Sheep and Christmas Day: A filmmaker’s first encounter with Woody Allen
Editor’s Note: You’ll no doubt recall Maryann Koopman Kelly’s wonderful article in our Woody Allen issue about growing up without seeing Allen’s films. Her husband, filmmaker and friend of Paste Frank Kelly, decided to share his early Woody memories as well. Enjoy!
My first encounter with Woody Allen was not with one of his films, not directly, but a still from Everything You Always Wanted to Know About Sex *But Were Afraid to Ask. If you know the movie you can probably guess the image I’m talking about, that’s right – Gene Wilder in bed with a sheep. It was Christmas Day 1989, I was 11 years old and I had just received the gift I had most wanted that year – Eddie Dorman Kay’s pictorial compilation of the top ten grossing films from 1939 to 1989: Box Office Greats – The Most Popular Movies of the Last Fifty Years.
As a young movie buff I wanted this book above and beyond anything else a normal 11 year-old kid would want, a bike, a Light saber, Indiana Jones action figures. I was little Ralphie Parker and his Red Ryder BB gun, except no one could tell me I was going to shoot my eye out. In fact, they were probably quite relieved that on that lean Christmas all I wanted was a book.
I can’t tell how excited and thrilled I was when I found it waiting that Christmas morning. I poured over it all Christmas day, and for weeks, months and years after. This was before the Internet kids! Before IMDb. Computers still had wood paneling for crying out loud.
I memorized this book. Who was in what. Who worked on what. Who worked together a lot. Who was popular when and in what. It was my first education in film. It was my bible. It’s sitting on my lap as I write this, just to make sure I didn’t imagine the picture nope, there it is, page 72, 1972, and according to this, the number ten movie of that year, grossing $10.5 million.
1972 was an important year in film. The Godfather was at number one. Clint unleashed Dirty Harry. Kubrick unleashed Clockwork Orange. And Cabaret unleashed Liza Minelli. And as it happens, in the also-ran box, Allen’s Play it Again, Sam sits nonchalantly at number 24. Two top grossing movies in a stellar year cinematic year, not bad.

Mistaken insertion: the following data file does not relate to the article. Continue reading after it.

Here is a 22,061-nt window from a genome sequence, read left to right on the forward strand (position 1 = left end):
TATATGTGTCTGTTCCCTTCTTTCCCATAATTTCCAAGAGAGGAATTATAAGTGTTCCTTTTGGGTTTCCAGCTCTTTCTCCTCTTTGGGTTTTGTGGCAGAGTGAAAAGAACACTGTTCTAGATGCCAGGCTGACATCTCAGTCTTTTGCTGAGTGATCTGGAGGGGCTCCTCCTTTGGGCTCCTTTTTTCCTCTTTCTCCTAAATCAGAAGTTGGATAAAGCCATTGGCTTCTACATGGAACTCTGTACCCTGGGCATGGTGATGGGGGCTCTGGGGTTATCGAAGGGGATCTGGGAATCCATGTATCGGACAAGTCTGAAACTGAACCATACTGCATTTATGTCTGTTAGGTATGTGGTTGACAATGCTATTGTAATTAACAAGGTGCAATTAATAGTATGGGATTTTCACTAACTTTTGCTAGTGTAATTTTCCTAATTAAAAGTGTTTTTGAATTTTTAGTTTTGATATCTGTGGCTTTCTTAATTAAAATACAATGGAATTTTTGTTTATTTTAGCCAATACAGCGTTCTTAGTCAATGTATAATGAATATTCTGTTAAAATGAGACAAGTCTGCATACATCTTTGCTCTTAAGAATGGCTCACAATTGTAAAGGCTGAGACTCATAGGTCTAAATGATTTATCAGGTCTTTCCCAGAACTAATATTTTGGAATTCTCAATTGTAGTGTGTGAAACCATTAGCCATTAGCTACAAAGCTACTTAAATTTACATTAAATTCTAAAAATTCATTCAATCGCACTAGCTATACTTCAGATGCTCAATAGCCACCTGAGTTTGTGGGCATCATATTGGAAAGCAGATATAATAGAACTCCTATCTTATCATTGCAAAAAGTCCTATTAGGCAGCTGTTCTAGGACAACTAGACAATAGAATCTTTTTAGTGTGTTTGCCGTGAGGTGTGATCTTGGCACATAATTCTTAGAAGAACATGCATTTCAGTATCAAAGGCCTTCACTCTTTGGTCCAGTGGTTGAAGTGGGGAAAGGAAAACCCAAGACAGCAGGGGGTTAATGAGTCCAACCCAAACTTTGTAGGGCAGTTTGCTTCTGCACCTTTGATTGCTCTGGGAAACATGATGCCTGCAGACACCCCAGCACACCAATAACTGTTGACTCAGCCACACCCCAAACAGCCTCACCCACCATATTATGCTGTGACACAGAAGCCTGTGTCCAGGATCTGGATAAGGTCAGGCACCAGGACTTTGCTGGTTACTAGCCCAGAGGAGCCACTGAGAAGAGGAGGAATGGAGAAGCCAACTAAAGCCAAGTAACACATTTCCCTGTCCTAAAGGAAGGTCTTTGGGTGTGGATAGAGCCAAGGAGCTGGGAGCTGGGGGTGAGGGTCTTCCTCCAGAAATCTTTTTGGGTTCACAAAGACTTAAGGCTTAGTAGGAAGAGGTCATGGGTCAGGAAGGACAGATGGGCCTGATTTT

But we were talking about sheep.
I had seen Gene Wilder in Willie Wonka and the Chocolate Factory, Young Frankenstein, Haunted Honeymoon, See No Evil Hear No Evil, Stir Crazy and Blazing Saddles, so I was a fan. But I had never seen this movie. I had never heard of this movie. Intrigued, I asked my parents, “Mam, Dad, why is Gene Wilder in bed with a sheep?” they awkwardly avoided the question with – “I’m busy with dinner ” and “I’m watching Ben Hur ” I asked if we could rent it, they asked what the title was, I told them “Brussel sprouts ” “Chariot chase bit ” was the answer to that.
It left me wondering, puzzled, perplexed, dissatisfied, curious – all of the things that have described how I have felt about Woody Allen’s films ever since. After a Woody film, I’m often left scratching my head, wanting answers, looking for understanding, reaching, feeling like I’ve missed something. I laugh out loud along with everyone else, but as they leave, snorting one-liners, I glance over my shoulder, playing the final scene in Manhattan over and over in my head.
You know what it is? It’s that itch in the middle of your head, the one you can’t reach by digging in your ear, or pushing your tongue against the roof of your mouth, or hacking your throat till it hurts. You come at it form every angle, but you just can’t reach it. That’s what Woody does – he tickles your brain, in just the right place, the place you can’t ignore and the place you can’t scratch. That image was an itch in my 11 year-old brain. One I have yet to scratch. I’ve seen most of Woody’s film, and love them, but for some reason, I haven’t watched that one yet. Maybe I should. Maybe it’s time to scratch the itch – and replace it with a new one.